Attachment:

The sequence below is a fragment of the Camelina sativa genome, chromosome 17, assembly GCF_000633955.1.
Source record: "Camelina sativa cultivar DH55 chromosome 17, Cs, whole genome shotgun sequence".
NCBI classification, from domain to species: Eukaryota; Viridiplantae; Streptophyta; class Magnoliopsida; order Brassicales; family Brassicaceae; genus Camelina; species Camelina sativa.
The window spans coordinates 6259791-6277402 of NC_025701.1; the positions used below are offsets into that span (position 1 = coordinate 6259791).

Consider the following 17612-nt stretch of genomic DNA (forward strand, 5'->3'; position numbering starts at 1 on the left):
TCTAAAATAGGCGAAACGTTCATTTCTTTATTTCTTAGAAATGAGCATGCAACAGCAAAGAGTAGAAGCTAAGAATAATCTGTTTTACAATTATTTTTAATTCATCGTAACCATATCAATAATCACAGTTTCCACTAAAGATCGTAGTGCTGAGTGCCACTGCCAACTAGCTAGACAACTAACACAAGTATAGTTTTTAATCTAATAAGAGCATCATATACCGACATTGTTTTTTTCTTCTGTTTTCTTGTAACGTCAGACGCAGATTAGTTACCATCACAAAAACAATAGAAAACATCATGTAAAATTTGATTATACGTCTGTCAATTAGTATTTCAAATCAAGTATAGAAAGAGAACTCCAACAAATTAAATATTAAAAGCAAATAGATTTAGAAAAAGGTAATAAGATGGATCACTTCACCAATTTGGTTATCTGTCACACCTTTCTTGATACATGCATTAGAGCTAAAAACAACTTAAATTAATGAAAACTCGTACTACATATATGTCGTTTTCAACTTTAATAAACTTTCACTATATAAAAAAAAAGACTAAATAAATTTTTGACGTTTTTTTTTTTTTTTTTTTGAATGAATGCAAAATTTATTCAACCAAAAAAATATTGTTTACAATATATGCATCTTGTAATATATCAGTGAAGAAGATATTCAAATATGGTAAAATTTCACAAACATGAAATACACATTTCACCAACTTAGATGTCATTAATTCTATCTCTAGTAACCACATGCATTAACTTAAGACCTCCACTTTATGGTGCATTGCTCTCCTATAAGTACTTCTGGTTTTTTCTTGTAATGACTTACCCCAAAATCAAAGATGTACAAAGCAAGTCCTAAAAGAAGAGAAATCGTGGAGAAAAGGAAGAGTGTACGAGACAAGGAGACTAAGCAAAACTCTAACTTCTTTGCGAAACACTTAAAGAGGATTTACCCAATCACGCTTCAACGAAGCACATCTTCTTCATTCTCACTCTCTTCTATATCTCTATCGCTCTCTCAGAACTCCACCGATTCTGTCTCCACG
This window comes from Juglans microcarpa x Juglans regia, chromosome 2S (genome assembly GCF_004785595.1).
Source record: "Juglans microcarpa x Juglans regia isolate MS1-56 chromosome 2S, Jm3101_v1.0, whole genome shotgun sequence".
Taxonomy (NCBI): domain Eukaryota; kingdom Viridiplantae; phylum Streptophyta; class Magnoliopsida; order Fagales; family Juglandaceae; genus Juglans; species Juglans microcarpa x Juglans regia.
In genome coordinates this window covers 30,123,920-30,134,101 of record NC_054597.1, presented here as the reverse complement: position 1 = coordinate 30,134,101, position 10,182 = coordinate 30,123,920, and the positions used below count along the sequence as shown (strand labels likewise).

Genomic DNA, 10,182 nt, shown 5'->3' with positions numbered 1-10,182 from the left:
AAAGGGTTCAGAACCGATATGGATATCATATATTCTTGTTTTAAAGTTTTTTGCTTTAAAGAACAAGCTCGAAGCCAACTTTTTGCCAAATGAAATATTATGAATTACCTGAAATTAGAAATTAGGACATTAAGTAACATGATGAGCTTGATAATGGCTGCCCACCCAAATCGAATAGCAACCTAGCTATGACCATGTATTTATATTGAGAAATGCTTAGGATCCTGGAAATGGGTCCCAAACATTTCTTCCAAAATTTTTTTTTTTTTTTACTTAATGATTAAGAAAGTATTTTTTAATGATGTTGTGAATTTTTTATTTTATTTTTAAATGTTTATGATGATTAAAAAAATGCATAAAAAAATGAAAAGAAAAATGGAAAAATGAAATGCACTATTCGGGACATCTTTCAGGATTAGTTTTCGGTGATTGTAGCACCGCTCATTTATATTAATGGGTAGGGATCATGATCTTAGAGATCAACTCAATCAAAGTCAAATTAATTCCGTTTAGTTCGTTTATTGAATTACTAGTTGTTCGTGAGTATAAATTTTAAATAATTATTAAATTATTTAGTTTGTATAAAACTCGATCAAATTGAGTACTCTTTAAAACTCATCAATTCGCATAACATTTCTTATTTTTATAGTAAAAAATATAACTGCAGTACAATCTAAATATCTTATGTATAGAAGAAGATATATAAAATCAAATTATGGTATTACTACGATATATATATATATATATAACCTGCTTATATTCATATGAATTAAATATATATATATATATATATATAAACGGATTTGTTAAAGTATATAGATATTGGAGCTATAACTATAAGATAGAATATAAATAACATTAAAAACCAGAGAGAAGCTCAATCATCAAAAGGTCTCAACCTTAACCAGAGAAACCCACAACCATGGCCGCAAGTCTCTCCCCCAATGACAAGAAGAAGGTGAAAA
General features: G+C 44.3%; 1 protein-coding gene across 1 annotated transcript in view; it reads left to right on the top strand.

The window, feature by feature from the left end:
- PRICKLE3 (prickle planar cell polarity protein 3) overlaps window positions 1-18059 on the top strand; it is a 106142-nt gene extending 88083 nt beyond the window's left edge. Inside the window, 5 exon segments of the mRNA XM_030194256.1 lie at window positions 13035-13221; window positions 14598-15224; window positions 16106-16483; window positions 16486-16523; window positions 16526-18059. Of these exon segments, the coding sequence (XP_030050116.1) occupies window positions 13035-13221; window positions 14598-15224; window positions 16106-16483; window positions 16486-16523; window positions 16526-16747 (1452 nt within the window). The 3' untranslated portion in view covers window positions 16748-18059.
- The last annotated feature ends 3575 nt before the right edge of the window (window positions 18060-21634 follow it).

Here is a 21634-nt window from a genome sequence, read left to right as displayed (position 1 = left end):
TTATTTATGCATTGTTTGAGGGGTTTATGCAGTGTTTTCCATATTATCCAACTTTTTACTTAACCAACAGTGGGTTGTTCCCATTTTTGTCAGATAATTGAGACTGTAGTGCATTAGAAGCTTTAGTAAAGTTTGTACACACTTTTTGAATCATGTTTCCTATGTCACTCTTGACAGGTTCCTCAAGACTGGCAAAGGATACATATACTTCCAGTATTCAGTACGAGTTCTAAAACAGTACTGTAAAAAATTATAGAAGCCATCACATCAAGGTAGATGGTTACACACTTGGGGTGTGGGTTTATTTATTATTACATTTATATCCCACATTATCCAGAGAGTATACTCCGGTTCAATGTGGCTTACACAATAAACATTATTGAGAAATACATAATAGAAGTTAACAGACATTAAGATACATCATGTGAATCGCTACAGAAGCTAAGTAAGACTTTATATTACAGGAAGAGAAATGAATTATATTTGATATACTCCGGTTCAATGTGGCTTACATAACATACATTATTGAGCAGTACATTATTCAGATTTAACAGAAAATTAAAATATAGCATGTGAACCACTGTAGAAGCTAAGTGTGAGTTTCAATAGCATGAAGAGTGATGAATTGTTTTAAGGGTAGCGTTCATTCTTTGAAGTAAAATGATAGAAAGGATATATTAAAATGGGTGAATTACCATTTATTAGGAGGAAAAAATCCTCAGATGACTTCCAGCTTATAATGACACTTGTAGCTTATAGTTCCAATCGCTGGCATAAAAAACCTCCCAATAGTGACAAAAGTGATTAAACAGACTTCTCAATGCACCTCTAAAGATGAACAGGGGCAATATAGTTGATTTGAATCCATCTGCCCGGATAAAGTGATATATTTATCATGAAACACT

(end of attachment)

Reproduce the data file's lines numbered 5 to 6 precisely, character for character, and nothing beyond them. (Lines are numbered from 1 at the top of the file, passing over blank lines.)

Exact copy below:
Consider the following 17612-nt stretch of genomic DNA (forward strand, 5'->3'; position numbering starts at 1 on the left):
TCTAAAATAGGCGAAACGTTCATTTCTTTATTTCTTAGAAATGAGCATGCAACAGCAAAGAGTAGAAGCTAAGAATAATCTGTTTTACAATTATTTTTAATTCATCGTAACCATATCAATAATCACAGTTTCCACTAAAGATCGTAGTGCTGAGTGCCACTGCCAACTAGCTAGACAACTAACACAAGTATAGTTTTTAATCTAATAAGAGCATCATATACCGACATTGTTTTTTTCTTCTGTTTTCTTGTAACGTCAGACGCAGATTAGTTACCATCACAAAAACAATAGAAAACATCATGTAAAATTTGATTATACGTCTGTCAATTAGTATTTCAAATCAAGTATAGAAAGAGAACTCCAACAAATTAAATATTAAAAGCAAATAGATTTAGAAAAAGGTAATAAGATGGATCACTTCACCAATTTGGTTATCTGTCACACCTTTCTTGATACATGCATTAGAGCTAAAAACAACTTAAATTAATGAAAACTCGTACTACATATATGTCGTTTTCAACTTTAATAAACTTTCACTATATAAAAAAAAAGACTAAATAAATTTTTGACGTTTTTTTTTTTTTTTTTTTGAATGAATGCAAAATTTATTCAACCAAAAAAATATTGTTTACAATATATGCATCTTGTAATATATCAGTGAAGAAGATATTCAAATATGGTAAAATTTCACAAACATGAAATACACATTTCACCAACTTAGATGTCATTAATTCTATCTCTAGTAACCACATGCATTAACTTAAGACCTCCACTTTATGGTGCATTGCTCTCCTATAAGTACTTCTGGTTTTTTCTTGTAATGACTTACCCCAAAATCAAAGATGTACAAAGCAAGTCCTAAAAGAAGAGAAATCGTGGAGAAAAGGAAGAGTGTACGAGACAAGGAGACTAAGCAAAACTCTAACTTCTTTGCGAAACACTTAAAGAGGATTTACCCAATCACGCTTCAACGAAGCACATCTTCTTCATTCTCACTCTCTTCTATATCTCTATCGCTCTCTCAGAACTCCACCGATTCTGTCTCCACG